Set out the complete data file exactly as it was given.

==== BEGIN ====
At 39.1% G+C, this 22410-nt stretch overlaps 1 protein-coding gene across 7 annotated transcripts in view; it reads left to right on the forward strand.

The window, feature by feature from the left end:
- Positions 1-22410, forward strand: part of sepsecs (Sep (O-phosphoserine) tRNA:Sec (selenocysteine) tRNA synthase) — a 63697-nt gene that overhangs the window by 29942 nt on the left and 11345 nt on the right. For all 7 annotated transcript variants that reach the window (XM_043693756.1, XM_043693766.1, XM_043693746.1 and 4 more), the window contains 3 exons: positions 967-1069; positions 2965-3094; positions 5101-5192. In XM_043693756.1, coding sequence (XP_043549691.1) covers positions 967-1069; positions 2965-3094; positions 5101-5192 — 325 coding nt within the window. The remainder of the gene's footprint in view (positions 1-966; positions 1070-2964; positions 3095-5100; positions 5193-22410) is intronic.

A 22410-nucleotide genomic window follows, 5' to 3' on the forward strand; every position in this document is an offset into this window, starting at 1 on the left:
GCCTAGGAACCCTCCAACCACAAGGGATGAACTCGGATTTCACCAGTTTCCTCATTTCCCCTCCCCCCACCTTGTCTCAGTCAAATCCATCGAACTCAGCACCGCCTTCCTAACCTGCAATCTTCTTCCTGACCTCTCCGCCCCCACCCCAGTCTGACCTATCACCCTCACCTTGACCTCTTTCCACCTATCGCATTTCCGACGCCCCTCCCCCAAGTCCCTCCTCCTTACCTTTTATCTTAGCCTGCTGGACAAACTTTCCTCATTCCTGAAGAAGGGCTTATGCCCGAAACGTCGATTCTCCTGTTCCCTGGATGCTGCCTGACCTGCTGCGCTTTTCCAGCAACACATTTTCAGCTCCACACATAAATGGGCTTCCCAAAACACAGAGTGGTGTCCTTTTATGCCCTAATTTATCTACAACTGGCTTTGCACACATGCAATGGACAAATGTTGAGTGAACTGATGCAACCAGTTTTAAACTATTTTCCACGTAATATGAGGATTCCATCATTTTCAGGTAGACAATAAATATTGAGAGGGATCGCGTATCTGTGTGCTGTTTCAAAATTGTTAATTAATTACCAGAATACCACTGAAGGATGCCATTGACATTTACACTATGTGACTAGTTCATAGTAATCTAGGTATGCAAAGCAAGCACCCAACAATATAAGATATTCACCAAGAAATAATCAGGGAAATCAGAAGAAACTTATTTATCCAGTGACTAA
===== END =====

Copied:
At 39.1% G+C, this 22410-nt stretch overlaps 1 protein-coding gene across 7 annotated transcripts in view; it reads left to right on the forward strand.

The window, feature by feature from the left end:
- Positions 1-22410, forward strand: part of sepsecs (Sep (O-phosphoserine) tRNA:Sec (selenocysteine) tRNA synthase) — a 63697-nt gene that overhangs the window by 29942 nt on the left and 11345 nt on the right. For all 7 annotated transcript variants that reach the window (XM_043693756.1, XM_043693766.1, XM_043693746.1 and 4 more), the window contains 3 exons: positions 967-1069; positions 2965-3094; positions 5101-5192. In XM_043693756.1, coding sequence (XP_043549691.1) covers positions 967-1069; positions 2965-3094; positions 5101-5192 — 325 coding nt within the window. The remainder of the gene's footprint in view (positions 1-966; positions 1070-2964; positions 3095-5100; positions 5193-22410) is intronic.

A 22410-nucleotide genomic window follows, 5' to 3' on the forward strand; every position in this document is an offset into this window, starting at 1 on the left:
GCCTAGGAACCCTCCAACCACAAGGGATGAACTCGGATTTCACCAGTTTCCTCATTTCCCCTCCCCCCACCTTGTCTCAGTCAAATCCATCGAACTCAGCACCGCCTTCCTAACCTGCAATCTTCTTCCTGACCTCTCCGCCCCCACCCCAGTCTGACCTATCACCCTCACCTTGACCTCTTTCCACCTATCGCATTTCCGACGCCCCTCCCCCAAGTCCCTCCTCCTTACCTTTTATCTTAGCCTGCTGGACAAACTTTCCTCATTCCTGAAGAAGGGCTTATGCCCGAAACGTCGATTCTCCTGTTCCCTGGATGCTGCCTGACCTGCTGCGCTTTTCCAGCAACACATTTTCAGCTCCACACATAAATGGGCTTCCCAAAACACAGAGTGGTGTCCTTTTATGCCCTAATTTATCTACAACTGGCTTTGCACACATGCAATGGACAAATGTTGAGTGAACTGATGCAACCAGTTTTAAACTATTTTCCACGTAATATGAGGATTCCATCATTTTCAGGTAGACAATAAATATTGAGAGGGATCGCGTATCTGTGTGCTGTTTCAAAATTGTTAATTAATTACCAGAATACCACTGAAGGATGCCATTGACATTTACACTATGTGACTAGTTCATAGTAATCTAGGTATGCAAAGCAAGCACCCAACAATATAAGATATTCACCAAGAAATAATCAGGGAAATCAGAAGAAACTTATTTATCCAGTGACTAA